As described above, our technique of handling models with a noncompact parameter space is based on the assumption that the sequence of posterior distributions is tight. Recalling that our objective is the establishment of the gradual concentration of these distributions around the true parameter as increases, we may expect this assumption to be mild. Indeed, by operating in the stationary mode using Kingman’s subadditive theorem, we are able to derive handy assumptions under which the posterior tightness holds at an exponential rate (see Theorem 2.2 and Proposition 5.4). As far as is known to us, this is the first result ever in this direction for models of this sort, and we believe that a similar approach may be used also for extending existing results on MLE consistency to the setting of a noncompact parameter space.
We remark that Birkhoff’s ergodic theorem and Kingman’s subadditive theorem require the observation process to be stationary (i.e. ). Nevertheless, if for all parameters and initial distributions , the distribution of , when initialized according to and evolving according to , admits a positive density w.r.t. the distribution of under the stationary distribution , one may prove that any property that holds a.s. under the latter distribution holds a.s. under the former as well. That such positive densities exist can be established for POMMs in general under the assumption that the transition density is positive (Lemma 5.2) and for HMMs in particular under the weaker assumption that the emission density is positive and the hidden chain is geometrically ergodic (Lemma 5.3), and we are consequently able to treat also the nonstationary case. As far as is known to us, this efficient approach to nonstationarity results has never been taken before.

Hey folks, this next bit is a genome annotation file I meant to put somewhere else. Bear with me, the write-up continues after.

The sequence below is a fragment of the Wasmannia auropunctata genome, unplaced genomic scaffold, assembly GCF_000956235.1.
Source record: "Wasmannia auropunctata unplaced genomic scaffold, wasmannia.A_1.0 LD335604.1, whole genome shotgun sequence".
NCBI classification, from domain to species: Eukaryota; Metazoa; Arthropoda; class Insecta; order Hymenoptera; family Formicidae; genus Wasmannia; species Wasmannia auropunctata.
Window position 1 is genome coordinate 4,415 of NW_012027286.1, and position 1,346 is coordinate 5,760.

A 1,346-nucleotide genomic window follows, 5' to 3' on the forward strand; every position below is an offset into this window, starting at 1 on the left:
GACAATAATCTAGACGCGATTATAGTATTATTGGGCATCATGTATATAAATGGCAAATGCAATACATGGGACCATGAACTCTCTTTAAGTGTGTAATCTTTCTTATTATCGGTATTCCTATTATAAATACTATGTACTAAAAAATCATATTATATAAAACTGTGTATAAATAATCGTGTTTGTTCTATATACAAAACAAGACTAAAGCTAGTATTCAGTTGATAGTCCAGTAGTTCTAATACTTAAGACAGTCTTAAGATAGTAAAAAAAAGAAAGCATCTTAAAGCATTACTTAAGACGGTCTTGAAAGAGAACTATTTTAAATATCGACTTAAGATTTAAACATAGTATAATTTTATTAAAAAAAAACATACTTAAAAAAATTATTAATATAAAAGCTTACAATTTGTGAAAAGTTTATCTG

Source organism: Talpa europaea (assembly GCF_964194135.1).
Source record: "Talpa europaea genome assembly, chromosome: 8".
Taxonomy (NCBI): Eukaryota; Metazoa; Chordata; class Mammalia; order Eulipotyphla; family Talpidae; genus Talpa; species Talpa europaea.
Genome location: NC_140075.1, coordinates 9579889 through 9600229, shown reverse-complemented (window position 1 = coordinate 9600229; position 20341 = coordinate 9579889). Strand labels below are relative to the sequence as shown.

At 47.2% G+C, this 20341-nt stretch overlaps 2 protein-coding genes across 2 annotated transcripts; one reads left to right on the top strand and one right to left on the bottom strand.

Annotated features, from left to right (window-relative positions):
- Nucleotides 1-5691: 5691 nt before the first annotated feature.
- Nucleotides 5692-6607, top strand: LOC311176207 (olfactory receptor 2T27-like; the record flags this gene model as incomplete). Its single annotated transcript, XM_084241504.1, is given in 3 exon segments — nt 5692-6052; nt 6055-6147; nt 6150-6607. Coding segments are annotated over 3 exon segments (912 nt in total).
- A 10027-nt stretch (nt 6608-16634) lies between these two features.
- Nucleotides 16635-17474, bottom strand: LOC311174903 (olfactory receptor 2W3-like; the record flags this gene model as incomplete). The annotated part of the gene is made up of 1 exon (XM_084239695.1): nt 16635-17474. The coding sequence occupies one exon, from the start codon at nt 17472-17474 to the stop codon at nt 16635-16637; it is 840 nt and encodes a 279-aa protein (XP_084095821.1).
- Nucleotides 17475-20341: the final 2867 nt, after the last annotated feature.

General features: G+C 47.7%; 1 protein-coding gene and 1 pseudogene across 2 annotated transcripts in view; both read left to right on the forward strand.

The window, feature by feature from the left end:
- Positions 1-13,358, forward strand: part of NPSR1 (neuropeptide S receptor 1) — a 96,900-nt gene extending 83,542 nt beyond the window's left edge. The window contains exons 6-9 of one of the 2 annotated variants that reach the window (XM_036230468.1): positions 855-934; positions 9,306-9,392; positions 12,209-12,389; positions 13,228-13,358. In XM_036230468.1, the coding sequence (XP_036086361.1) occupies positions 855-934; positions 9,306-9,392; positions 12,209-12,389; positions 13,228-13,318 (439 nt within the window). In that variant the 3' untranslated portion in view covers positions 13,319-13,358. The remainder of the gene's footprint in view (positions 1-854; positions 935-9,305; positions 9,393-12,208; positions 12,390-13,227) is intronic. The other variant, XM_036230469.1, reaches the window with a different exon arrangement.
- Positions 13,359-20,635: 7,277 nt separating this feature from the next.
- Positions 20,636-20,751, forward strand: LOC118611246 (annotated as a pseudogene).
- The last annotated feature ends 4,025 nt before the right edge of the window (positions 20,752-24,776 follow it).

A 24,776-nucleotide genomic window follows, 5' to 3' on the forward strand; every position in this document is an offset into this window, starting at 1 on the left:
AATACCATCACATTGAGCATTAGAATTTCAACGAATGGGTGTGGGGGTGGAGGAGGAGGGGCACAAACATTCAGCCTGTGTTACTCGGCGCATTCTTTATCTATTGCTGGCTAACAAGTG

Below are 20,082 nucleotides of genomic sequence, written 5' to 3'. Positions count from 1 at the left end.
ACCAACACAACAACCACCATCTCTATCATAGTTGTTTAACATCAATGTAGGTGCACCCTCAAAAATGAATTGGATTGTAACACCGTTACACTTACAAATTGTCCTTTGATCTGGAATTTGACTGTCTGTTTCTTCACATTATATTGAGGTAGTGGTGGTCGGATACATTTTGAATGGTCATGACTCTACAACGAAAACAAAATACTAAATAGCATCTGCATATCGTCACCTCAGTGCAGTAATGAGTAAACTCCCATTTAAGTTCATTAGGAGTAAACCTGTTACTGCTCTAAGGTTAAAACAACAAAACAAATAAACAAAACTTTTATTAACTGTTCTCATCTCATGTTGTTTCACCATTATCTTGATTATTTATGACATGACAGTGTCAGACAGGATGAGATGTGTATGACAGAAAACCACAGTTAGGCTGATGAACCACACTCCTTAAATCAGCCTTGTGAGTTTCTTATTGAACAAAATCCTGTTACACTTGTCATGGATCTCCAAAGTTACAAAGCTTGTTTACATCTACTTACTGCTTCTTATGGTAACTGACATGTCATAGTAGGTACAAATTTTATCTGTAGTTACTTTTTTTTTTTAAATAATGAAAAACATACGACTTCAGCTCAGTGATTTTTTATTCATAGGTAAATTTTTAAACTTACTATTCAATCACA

Finally, we demonstrate the flexibility of our results by checking carefully our assumptions on a partially observed linear Gaussian Markov model as well as the widely used stochastic volatility model proposed by [21] (the latter falls into the framework of HMMs).
To sum up, our contribution is fourfold, since we

establish the posterior consistency for very general POMMs under mild assumptions, which allow the state space of the latent part of the model to be noncompact and which can be checked for a large number of models used in practice.

link, via the concept of remoteness, the posterior consistency to the consistency of the MLE.

are able to treat also the case of a noncompact parameter space.

treat efficiently the case of nonstationary observations.